Well, me and my purple toenails (that's for you, Ruby)survived a weekend with 22,000 librarians and nearly a week with 22,000 of WG's relatives and friends. I may be slightly exaggerating one of those numbers, and it's up to you to figure out with one, ha.
More on the trip later.
Now, it's all about Mawwiage.
A dear, dear friend and I have gotten into many a verbal tussle over the value and meaning of marriage. Both of us intend to enter into it at some point in our lives, but the societal value of it has different meaning for both of us. So, I thought I'd take the current discussion "public."
I've already told you about my thoughts on Motherhood, and that topic ties clearly in with Marriage.
Can all agree on the fact that notion of love as a reason for marriage is relatively new? Certainly love existed in marriages, but love as a catalyst for marriage? That's a modern invention.
I would venture a guess that even with love as a cataylst, many marriages still take place because the provide financial advancement (a merger of two powerful families, for example).
And now, for what most defines our perceptions of the importance of marriage: the media. With movies like Sex and the City and awful books like Chasing Harry Winston, it's possible to say that marriage hasn't made much progress in the past fifty years, at least not as far as the media is concerned.
Current movies and books often drive home the point that life without a partner may be the best bet, and that, my friends, is a new concept for a society at large to accept. Others still treat women as gold-diggers who chase after men as the only solution to their problems. Rather than having society treat women as a man's property, novels like Chasing Harry Winston show the women making themselves property.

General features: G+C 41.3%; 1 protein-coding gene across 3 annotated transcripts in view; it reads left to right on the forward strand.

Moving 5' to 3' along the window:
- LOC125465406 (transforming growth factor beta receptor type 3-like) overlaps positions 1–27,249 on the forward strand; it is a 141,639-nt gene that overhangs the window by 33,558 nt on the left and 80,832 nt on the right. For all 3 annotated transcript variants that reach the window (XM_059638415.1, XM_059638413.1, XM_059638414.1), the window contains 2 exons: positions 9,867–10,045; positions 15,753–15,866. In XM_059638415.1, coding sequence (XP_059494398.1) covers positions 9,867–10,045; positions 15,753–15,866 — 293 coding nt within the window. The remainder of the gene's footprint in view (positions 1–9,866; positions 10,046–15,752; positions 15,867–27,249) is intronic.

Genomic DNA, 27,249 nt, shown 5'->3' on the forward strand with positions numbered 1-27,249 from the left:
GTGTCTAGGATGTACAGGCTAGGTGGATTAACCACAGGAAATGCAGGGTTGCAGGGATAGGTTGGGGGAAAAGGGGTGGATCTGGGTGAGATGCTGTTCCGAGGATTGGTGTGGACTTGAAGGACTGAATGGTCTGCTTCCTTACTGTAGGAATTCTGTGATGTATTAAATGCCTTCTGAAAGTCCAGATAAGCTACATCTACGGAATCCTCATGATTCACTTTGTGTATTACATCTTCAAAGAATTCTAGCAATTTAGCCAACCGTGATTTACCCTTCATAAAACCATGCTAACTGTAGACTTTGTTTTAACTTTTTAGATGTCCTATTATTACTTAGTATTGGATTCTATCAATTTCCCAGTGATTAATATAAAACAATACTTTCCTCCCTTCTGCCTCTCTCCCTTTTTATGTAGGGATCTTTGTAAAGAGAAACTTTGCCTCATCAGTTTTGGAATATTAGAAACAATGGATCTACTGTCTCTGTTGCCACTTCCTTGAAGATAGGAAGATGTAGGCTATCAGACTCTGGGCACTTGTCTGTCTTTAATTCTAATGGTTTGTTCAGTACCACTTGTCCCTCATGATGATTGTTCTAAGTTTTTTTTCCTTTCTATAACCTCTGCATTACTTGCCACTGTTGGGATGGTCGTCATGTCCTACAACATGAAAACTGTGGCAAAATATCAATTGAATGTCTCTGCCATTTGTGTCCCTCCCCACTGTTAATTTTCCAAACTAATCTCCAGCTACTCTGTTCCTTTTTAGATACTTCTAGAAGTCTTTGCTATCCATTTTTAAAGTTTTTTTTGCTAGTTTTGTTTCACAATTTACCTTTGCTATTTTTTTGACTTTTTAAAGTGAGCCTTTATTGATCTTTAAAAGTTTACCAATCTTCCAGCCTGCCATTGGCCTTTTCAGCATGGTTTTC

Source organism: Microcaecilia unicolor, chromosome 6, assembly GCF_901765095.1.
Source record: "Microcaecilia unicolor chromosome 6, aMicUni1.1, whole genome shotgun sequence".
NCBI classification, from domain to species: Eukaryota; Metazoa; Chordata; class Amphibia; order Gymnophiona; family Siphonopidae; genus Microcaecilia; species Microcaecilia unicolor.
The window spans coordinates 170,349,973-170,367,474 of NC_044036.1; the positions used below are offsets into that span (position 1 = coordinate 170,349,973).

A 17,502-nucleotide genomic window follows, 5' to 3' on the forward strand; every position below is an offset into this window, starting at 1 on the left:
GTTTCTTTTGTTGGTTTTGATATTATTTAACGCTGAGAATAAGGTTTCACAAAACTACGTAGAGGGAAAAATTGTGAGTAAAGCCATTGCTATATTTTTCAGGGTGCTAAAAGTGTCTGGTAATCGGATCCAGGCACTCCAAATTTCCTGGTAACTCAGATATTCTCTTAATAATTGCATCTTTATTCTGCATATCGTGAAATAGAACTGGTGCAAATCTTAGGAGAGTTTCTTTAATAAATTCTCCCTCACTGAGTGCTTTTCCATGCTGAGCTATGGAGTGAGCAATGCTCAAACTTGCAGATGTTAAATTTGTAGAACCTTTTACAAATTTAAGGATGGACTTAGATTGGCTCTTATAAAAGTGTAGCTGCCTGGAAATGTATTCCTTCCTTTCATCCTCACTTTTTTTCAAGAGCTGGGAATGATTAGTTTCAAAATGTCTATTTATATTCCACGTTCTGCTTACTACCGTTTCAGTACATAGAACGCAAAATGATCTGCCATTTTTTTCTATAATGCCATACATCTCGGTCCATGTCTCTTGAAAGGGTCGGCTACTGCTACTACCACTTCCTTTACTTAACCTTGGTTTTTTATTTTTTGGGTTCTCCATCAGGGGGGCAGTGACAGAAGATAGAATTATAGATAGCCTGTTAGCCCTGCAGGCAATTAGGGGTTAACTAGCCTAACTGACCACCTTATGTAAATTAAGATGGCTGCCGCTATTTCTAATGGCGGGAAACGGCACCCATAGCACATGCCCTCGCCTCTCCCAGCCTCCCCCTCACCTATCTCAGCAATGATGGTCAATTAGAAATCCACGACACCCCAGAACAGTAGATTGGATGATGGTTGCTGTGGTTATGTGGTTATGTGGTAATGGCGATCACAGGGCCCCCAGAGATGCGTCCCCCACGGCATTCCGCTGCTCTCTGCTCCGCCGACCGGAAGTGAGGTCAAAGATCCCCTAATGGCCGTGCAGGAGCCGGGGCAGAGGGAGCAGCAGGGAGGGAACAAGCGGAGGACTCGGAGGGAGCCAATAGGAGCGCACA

The fact remains that, while American Society has come to see marriage as more of an equal partnership than at any other time in recent history, things, with a few notable exceptions (Sex and the City being one), haven't changed that much in our television shows and movies. Mothers on t.v. still prepare dinner, though it may consist of take-out fried chicken, and the moms are sarcastic, rather than placid and pretty in their pearls. Women in books, movies and on t.v., still scramble after men and get as worked up ast the Bennet sisters.
Perhaps marriage in the real-world has changed more than many of us are willing to admit (because then, some true believers in the fish/bicycle phenomenon may well have to jump on the marriage boat), but the media has only made small changes here and there. Women primp and preen and prepare pot roast. Girls giggle when a boy looks their way.
Perhaps none of this matters. Perhaps if we're able to look beyond the media (and that's a tough thing to do, mind you), we'll see that marriage as a cultural institution really has changed, and that we women aren't out there selling ourselves to the highest bidder.